High Availability Linux Web Server Example

Just a quick example of setting up a Linux HA failover environment for an Apache/MySQL web server. This runs through a Ubuntu installation, however RedHat shouldn’t vary too much.

2.11.1.24 – fixed IP of server1
2.11.1.25 – fixed IP of server2
2.11.1.30 – apache site1 (virtual IP)
2.11.1.31 – apache site2 (virtual IP)

Make sure both servers have a sensible hostname and ensure their hosts files relate to this:

etc/hosts
127.0.0.1 localhost
2.11.1.24 ubuntu-server-1.mydomain.com ubuntu-server-1
2.11.1.25 ubuntu-server-2.mydomain.com ubuntu-server-2


Set up SSH keys so that root can log onto each server. No passphrase is needed:

mkdir /root/.ssh
cd /root/.ssh
ssh-keygen -t rsa
chmod 600 id_rs*
scp id_rs* root@ubuntu-server-2:/root/.ssh
cat id_rsa.pub >> authorized_keys2
ssh root@ubuntu-server-2 "echo \`cat /root/.ssh/id_rsa.pub\` >> ~/.ssh/authorized_keys2"

Set up the fixed IP on each server in /etc/network/interfaces:

# The loopback network interface
auto lo
iface lo inet loopback

# The primary network interface
auto eth0
iface eth0 inet static
address 2.11.1.24
netmask 255.0.0.0
gateway 2.3.1.18
broadcast 2.255.255.255
network 2.0.0.0

Restart networking and ensure connectivity is working:
/etc/init.d/networking restart

Install the HA stuff on both servers:
apt-get install heartbeat pacemaker

Install Apache on both servers and disable the startup scripts as pacemaker will be controlling the service:

apt-get install apache2
/etc/init.d/apache2 stop
chkconfig apache2 off

Add the virtual site IP’s to the apache configuration on both servers:

Listen 2.11.1.30:80
Listen 2.11.1.31:80

If you have a line “Listen 80″ without an IP, you will need to remove this.

Add the relevant virtualhost entries for your sites in /etc/apache2/sites-enabled on both servers

ServerAdmin webmaster@localhost
DocumentRoot /var/www


ServerAdmin webmaster@localhost
DocumentRoot /var/www2

This might be a good page to start with for testing:

<html><body><h1>Test</h1>
<p>This is the default web page for this server.</p>
<?
$hostname=`/bin/hostname`;
echo "Running on ".$hostname.$_SERVER['SERVER_NAME'];
?>
</body></html>

Add something like this to server1 and server2 /etc/heartbeat/ha.cf. The server its on will ignore its own IP:

logfile /var/log/ha-log
logfacility local0
udpport 694
keepalive 2
warntime 15
deadtime 12
initdead 30
ucast eth0 2.11.1.24
ucast eth0 2.11.1.25
node ubuntu-server-1 ubuntu-server-2
auto_failback on
respawn hacluster /usr/lib/heartbeat/ipfail
crm respawn

On both servers, edit /etc/ha.d/authkeys, add the following. Use a strong password/hash.
You can generate some MD5 by echo "lsdknfnlsd;skrwerkorkwprek" | openssl md5:

auth 1
1 md5 $1$shRyHw.b$hEMxuYID7wEsK1mvGq8

chmod 600 /etc/ha.d/authkeys

Start the heartbeat service on both servers. Make sure the log exists and check for errors:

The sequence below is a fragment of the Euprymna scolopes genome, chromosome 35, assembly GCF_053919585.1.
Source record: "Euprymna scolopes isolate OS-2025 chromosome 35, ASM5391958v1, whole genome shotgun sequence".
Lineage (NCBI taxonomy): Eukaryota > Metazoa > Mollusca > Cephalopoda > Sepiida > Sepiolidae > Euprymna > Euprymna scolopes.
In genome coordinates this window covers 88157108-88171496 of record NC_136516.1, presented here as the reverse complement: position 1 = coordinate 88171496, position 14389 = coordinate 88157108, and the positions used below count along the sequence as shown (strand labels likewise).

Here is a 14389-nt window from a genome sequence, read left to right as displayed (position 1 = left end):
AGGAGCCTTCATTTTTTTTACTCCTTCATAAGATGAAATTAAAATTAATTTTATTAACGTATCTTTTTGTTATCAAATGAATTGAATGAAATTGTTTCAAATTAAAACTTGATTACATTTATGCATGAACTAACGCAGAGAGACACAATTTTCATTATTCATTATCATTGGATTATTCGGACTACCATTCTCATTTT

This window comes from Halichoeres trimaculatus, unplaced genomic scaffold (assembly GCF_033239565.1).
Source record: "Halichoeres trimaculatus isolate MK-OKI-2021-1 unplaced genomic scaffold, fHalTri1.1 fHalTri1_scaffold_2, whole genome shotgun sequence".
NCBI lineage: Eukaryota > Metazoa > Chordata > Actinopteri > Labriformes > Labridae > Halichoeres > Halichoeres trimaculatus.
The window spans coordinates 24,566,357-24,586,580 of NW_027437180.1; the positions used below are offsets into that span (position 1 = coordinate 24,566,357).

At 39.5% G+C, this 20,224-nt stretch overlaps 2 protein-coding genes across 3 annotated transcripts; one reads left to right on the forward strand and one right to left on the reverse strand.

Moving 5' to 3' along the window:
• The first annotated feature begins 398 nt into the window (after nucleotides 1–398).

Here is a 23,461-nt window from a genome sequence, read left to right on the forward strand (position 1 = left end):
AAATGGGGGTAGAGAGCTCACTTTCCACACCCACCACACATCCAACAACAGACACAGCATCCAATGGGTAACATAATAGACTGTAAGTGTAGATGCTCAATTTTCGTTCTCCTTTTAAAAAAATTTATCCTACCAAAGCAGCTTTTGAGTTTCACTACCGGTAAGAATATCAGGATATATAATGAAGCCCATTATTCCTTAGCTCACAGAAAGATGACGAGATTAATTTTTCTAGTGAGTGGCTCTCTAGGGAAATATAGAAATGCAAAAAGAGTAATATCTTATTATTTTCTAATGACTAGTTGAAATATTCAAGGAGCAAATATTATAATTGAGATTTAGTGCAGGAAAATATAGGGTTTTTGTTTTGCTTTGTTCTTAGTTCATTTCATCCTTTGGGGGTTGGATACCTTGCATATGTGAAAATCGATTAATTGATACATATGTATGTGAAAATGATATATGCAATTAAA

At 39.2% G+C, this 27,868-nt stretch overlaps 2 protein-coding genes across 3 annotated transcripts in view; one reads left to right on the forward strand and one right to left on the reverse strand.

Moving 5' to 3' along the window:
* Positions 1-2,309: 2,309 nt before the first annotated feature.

/etc/init.d/heartbeat start

Install DRBD on both servers:

apt-get install drbd8-utils build-essential psmisc
chkconfig drbd off

vi /etc/drbd.d/r0.res with something like the following on both servers. Use a sensible shared key:

resource r0 {
protocol C;
syncer {
rate 4M;
}
startup {
wfc-timeout 15;
degr-wfc-timeout 60;
}
net {
cram-hmac-alg sha1;
shared-secret "RUBBERDUCK";
}
on ubuntu-server-1 {
device /dev/drbd0;
disk /dev/sdb;
address 2.11.1.24:7788;
meta-disk internal;
}
on ubuntu-server-2 {
device /dev/drbd0;
disk /dev/sdb;
address 2.11.1.25:7788;
meta-disk internal;
}
}

For further filesystems use r1.res r2.res etc. drbd0 becomes drbd1, also the port number must increment. 7788 becomes 7789. Probably a good idea to use a DRBD filesystem for the web app files, unless they are rarely updated, then rsync etc could be an option. In this example, I’m using a plain virtualbox emulated SATA disk. In reality using LVM might be a good idea.

Blank out the partition to be used for DRBD
dd if=/dev/zero of=/dev/sdb bs=1024k
drbdadm create-md r0

Do this again on the second server

/etc/init.d/drbd start

Run this on the primary server to sync the data (even though its currently empty)
drbdadm -- --overwrite-data-of-peer primary r0

It should take a little while, check progress with watch -n1 cat /proc/drbd

On the primary server, create an ext3 filesystem on the DRBD disk:

drbdadm primary r0
mkfs.ext3 /dev/drbd0

On both servers, install mysql

apt-get install mysql-server
service mysql stop
chkconfig mysql-server off

Mount MySQL data onto the DRBD disk on primary server:

mkdir /root/mysql_bak
cp -Ra /var/lib/mysql/* /root/mysql_bak/
rm -rf /var/lib/mysql/*
drbdadm primary r0
mount /dev/drbd0 /var/lib/mysql
cp -Ra /root/mysql_bak/* /var/lib/mysql/
chown mysql:mysql /var/lib/mysql
umount /var/lib/mysql
drbdadm secondary r0
ssh root@ubuntu-server-2 "rm -rf /var/lib/mysql/*"

Time to configure the resources:

crm configure edit